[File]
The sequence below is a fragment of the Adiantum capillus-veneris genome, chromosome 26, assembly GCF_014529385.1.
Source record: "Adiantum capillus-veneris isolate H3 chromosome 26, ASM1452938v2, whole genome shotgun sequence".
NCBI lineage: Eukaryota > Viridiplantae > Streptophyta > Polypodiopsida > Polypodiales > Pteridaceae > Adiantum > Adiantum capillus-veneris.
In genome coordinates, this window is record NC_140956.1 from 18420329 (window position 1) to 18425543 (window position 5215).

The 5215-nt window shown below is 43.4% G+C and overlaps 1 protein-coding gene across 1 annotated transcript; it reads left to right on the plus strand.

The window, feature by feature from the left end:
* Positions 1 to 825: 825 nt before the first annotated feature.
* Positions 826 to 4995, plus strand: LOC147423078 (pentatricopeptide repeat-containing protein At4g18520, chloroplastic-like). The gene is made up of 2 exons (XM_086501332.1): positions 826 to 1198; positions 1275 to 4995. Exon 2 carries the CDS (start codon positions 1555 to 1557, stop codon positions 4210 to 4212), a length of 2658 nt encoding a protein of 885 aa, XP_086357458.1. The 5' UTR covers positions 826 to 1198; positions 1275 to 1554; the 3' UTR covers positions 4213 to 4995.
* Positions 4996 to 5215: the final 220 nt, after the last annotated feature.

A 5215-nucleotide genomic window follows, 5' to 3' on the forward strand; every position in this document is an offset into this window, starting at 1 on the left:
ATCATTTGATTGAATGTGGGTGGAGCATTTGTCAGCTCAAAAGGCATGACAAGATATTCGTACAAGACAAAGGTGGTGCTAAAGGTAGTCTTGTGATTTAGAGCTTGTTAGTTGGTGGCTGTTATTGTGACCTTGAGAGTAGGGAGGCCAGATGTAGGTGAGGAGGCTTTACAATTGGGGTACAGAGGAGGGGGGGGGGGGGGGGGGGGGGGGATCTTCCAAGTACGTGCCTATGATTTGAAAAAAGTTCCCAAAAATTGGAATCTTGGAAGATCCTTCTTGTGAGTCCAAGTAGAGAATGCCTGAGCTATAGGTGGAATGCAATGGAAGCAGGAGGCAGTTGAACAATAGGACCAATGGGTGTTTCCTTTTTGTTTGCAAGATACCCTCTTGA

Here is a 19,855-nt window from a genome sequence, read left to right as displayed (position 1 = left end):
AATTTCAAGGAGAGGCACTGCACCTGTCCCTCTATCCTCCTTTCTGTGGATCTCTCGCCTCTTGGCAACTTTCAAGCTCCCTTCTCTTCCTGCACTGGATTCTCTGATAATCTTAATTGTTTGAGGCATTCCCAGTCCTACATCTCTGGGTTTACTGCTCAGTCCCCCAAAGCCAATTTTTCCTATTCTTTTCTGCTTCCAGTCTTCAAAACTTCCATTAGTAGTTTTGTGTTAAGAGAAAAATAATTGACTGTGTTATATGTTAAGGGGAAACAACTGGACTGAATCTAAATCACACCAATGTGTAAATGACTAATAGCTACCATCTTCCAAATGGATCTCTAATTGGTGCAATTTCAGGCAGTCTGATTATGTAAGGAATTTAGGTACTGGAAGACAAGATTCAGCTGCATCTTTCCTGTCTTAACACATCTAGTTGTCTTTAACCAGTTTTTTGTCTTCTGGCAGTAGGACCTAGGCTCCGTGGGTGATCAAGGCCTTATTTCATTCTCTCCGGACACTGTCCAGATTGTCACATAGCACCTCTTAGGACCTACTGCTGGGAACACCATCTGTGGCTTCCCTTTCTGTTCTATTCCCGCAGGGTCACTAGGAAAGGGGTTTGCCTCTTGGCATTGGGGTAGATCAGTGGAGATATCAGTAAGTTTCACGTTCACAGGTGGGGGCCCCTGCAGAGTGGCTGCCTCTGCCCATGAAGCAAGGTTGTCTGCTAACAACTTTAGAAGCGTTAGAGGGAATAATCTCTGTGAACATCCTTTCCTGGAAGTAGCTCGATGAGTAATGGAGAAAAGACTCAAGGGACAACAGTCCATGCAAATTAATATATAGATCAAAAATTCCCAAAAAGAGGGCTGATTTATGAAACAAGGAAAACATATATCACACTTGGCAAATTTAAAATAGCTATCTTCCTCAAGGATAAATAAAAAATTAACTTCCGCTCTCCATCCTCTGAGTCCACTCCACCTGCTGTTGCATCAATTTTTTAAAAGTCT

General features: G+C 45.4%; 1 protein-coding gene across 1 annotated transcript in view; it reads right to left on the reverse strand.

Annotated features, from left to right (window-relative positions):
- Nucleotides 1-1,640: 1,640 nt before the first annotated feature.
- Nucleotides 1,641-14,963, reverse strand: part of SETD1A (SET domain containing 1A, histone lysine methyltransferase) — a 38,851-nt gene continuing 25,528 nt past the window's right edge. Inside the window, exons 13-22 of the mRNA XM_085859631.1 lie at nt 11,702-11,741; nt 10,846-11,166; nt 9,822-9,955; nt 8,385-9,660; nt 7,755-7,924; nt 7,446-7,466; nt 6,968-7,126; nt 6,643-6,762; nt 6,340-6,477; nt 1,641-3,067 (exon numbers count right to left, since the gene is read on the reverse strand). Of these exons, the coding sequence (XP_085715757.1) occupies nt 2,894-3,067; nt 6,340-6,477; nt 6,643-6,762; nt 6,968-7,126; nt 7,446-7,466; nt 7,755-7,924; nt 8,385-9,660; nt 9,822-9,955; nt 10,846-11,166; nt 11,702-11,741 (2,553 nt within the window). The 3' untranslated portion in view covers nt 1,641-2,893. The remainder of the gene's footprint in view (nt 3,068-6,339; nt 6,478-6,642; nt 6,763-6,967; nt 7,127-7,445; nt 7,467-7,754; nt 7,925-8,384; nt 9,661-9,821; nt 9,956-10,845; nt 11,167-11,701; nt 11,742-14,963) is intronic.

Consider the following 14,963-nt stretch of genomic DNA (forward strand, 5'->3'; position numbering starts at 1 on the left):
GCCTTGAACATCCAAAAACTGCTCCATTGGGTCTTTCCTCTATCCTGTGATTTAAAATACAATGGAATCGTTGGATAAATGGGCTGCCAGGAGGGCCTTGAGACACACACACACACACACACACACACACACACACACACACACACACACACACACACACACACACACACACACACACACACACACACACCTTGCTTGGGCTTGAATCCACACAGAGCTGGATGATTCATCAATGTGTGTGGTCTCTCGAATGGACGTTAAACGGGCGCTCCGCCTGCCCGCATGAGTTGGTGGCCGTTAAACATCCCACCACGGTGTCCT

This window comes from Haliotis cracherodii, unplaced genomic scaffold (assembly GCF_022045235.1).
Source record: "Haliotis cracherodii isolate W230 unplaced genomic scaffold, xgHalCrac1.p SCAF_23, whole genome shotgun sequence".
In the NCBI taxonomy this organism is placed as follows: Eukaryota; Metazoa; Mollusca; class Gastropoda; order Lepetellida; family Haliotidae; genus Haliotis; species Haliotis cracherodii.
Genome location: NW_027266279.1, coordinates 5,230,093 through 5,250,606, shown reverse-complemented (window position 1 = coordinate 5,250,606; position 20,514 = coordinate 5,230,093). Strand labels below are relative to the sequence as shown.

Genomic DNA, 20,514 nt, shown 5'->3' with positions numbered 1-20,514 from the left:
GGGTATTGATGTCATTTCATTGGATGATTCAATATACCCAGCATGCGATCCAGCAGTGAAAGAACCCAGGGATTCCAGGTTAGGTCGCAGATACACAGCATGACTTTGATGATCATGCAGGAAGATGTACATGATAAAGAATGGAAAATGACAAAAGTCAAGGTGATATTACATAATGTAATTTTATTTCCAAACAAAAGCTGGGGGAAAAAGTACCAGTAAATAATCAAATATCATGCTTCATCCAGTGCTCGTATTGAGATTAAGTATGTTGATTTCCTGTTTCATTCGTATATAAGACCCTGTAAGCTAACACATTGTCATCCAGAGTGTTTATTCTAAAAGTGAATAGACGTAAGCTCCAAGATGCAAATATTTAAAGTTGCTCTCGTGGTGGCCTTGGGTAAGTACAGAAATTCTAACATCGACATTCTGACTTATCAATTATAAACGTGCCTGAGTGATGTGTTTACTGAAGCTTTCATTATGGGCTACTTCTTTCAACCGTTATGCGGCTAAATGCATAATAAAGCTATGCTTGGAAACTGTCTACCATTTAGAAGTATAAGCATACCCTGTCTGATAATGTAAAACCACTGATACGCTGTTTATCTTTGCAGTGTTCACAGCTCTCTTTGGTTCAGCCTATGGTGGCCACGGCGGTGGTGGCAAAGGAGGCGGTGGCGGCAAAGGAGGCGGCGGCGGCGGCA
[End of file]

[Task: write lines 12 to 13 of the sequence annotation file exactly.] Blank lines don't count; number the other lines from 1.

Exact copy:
Here is a 19,855-nt window from a genome sequence, read left to right as displayed (position 1 = left end):
AATTTCAAGGAGAGGCACTGCACCTGTCCCTCTATCCTCCTTTCTGTGGATCTCTCGCCTCTTGGCAACTTTCAAGCTCCCTTCTCTTCCTGCACTGGATTCTCTGATAATCTTAATTGTTTGAGGCATTCCCAGTCCTACATCTCTGGGTTTACTGCTCAGTCCCCCAAAGCCAATTTTTCCTATTCTTTTCTGCTTCCAGTCTTCAAAACTTCCATTAGTAGTTTTGTGTTAAGAGAAAAATAATTGACTGTGTTATATGTTAAGGGGAAACAACTGGACTGAATCTAAATCACACCAATGTGTAAATGACTAATAGCTACCATCTTCCAAATGGATCTCTAATTGGTGCAATTTCAGGCAGTCTGATTATGTAAGGAATTTAGGTACTGGAAGACAAGATTCAGCTGCATCTTTCCTGTCTTAACACATCTAGTTGTCTTTAACCAGTTTTTTGTCTTCTGGCAGTAGGACCTAGGCTCCGTGGGTGATCAAGGCCTTATTTCATTCTCTCCGGACACTGTCCAGATTGTCACATAGCACCTCTTAGGACCTACTGCTGGGAACACCATCTGTGGCTTCCCTTTCTGTTCTATTCCCGCAGGGTCACTAGGAAAGGGGTTTGCCTCTTGGCATTGGGGTAGATCAGTGGAGATATCAGTAAGTTTCACGTTCACAGGTGGGGGCCCCTGCAGAGTGGCTGCCTCTGCCCATGAAGCAAGGTTGTCTGCTAACAACTTTAGAAGCGTTAGAGGGAATAATCTCTGTGAACATCCTTTCCTGGAAGTAGCTCGATGAGTAATGGAGAAAAGACTCAAGGGACAACAGTCCATGCAAATTAATATATAGATCAAAAATTCCCAAAAAGAGGGCTGATTTATGAAACAAGGAAAACATATATCACACTTGGCAAATTTAAAATAGCTATCTTCCTCAAGGATAAATAAAAAATTAACTTCCGCTCTCCATCCTCTGAGTCCACTCCACCTGCTGTTGCATCAATTTTTTAAAAGTCT